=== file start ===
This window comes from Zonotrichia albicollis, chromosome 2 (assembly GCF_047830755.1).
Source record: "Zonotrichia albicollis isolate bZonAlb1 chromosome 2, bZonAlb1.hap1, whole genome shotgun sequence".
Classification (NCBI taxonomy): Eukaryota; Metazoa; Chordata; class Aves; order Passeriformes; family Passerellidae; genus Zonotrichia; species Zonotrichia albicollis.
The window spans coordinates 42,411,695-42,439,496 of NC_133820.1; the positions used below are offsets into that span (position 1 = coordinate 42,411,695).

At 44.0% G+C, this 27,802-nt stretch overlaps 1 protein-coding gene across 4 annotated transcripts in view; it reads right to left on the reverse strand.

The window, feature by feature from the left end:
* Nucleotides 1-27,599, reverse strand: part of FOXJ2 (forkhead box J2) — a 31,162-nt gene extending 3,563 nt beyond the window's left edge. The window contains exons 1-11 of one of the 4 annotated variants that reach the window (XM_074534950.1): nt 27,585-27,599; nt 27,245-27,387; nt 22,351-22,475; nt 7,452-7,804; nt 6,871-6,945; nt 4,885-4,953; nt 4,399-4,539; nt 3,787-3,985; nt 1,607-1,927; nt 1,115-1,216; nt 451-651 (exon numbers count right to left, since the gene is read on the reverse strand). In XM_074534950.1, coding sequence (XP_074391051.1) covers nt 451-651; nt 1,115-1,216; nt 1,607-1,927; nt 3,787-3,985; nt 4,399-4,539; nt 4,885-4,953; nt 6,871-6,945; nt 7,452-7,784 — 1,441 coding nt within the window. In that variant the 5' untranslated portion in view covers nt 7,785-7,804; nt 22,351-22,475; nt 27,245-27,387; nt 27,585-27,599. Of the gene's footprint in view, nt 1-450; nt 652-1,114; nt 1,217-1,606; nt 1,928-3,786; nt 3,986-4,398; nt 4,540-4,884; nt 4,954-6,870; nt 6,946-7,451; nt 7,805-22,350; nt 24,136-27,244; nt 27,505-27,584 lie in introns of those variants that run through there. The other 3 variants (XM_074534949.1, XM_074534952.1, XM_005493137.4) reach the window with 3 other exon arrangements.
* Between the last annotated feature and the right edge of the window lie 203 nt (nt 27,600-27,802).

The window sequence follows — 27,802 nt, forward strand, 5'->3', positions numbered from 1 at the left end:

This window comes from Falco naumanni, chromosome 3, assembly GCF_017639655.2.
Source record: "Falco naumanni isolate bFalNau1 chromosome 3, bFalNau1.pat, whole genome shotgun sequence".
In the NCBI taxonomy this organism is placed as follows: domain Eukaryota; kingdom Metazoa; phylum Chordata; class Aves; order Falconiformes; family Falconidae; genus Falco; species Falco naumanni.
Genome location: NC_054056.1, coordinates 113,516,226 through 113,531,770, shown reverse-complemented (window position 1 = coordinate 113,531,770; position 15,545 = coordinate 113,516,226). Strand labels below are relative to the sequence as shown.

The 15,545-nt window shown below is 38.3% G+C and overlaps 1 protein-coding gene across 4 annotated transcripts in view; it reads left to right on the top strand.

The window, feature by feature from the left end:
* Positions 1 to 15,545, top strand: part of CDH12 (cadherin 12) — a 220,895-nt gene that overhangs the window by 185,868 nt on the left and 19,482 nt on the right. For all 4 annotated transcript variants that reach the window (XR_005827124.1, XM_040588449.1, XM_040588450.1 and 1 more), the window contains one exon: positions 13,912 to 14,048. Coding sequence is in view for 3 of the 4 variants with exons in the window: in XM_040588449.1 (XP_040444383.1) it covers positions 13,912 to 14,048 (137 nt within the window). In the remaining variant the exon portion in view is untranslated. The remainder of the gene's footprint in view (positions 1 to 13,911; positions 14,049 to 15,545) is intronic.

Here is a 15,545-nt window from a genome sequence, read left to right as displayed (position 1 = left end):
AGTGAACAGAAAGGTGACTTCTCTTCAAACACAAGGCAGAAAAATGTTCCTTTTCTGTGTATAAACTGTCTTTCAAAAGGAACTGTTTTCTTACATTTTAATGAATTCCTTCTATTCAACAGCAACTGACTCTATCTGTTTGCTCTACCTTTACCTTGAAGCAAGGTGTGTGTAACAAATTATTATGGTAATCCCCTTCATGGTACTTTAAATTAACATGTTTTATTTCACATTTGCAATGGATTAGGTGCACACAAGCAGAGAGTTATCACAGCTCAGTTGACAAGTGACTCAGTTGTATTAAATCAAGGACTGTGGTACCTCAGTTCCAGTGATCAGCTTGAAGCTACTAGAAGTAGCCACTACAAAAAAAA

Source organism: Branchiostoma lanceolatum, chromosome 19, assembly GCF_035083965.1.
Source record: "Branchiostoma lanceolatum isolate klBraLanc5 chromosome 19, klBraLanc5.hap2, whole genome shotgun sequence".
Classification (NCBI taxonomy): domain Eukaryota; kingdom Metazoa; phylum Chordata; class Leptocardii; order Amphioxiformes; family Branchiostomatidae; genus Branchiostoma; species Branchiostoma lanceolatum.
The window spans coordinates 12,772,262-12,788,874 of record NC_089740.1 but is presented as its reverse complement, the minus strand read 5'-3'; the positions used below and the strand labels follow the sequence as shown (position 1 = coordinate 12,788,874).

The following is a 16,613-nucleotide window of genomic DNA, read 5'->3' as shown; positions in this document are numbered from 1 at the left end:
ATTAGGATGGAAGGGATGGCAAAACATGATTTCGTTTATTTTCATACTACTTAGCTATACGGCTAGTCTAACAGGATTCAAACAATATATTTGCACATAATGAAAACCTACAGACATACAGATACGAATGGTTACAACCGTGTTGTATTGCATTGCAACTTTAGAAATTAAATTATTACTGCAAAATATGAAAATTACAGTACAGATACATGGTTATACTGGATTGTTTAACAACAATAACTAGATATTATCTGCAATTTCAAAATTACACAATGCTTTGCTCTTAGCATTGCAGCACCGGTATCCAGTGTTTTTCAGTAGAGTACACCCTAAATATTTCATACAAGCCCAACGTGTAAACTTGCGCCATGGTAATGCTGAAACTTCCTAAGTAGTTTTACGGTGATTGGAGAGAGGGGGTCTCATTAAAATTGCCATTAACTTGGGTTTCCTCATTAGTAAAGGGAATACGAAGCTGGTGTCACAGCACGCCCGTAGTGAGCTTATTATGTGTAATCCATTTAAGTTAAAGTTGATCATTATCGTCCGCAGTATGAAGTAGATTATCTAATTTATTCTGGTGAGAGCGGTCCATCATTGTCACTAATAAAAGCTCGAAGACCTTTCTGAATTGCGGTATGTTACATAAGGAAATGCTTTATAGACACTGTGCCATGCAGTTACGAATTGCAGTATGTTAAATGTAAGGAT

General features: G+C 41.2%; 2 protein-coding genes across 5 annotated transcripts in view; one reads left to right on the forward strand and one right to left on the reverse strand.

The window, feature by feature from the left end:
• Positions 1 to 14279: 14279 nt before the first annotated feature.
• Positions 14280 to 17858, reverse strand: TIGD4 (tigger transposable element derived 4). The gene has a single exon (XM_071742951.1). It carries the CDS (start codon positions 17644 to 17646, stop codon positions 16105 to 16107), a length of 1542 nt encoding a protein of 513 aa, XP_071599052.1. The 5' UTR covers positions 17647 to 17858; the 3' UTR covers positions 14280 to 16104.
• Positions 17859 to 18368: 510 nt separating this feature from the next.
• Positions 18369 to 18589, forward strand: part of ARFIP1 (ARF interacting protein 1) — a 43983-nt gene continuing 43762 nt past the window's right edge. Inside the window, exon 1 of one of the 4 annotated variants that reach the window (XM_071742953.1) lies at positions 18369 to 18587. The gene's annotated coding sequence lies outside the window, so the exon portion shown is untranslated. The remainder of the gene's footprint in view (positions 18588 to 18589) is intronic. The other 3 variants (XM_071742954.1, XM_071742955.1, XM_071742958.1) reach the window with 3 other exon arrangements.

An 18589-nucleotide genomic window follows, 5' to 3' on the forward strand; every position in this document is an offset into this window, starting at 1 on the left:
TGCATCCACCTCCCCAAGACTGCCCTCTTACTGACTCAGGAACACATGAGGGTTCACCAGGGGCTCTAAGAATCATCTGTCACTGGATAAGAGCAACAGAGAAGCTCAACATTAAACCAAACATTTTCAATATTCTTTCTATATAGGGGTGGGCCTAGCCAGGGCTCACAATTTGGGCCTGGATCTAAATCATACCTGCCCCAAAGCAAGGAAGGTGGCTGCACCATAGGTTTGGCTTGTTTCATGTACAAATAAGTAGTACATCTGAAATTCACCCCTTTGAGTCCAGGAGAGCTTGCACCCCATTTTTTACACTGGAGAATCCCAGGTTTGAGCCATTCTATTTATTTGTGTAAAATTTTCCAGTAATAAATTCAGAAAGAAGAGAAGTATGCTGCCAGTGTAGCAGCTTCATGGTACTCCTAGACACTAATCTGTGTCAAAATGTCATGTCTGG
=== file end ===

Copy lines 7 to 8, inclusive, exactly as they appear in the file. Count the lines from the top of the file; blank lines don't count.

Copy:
* Nucleotides 1-27,599, reverse strand: part of FOXJ2 (forkhead box J2) — a 31,162-nt gene extending 3,563 nt beyond the window's left edge. The window contains exons 1-11 of one of the 4 annotated variants that reach the window (XM_074534950.1): nt 27,585-27,599; nt 27,245-27,387; nt 22,351-22,475; nt 7,452-7,804; nt 6,871-6,945; nt 4,885-4,953; nt 4,399-4,539; nt 3,787-3,985; nt 1,607-1,927; nt 1,115-1,216; nt 451-651 (exon numbers count right to left, since the gene is read on the reverse strand). In XM_074534950.1, coding sequence (XP_074391051.1) covers nt 451-651; nt 1,115-1,216; nt 1,607-1,927; nt 3,787-3,985; nt 4,399-4,539; nt 4,885-4,953; nt 6,871-6,945; nt 7,452-7,784 — 1,441 coding nt within the window. In that variant the 5' untranslated portion in view covers nt 7,785-7,804; nt 22,351-22,475; nt 27,245-27,387; nt 27,585-27,599. Of the gene's footprint in view, nt 1-450; nt 652-1,114; nt 1,217-1,606; nt 1,928-3,786; nt 3,986-4,398; nt 4,540-4,884; nt 4,954-6,870; nt 6,946-7,451; nt 7,805-22,350; nt 24,136-27,244; nt 27,505-27,584 lie in introns of those variants that run through there. The other 3 variants (XM_074534949.1, XM_074534952.1, XM_005493137.4) reach the window with 3 other exon arrangements.
* Between the last annotated feature and the right edge of the window lie 203 nt (nt 27,600-27,802).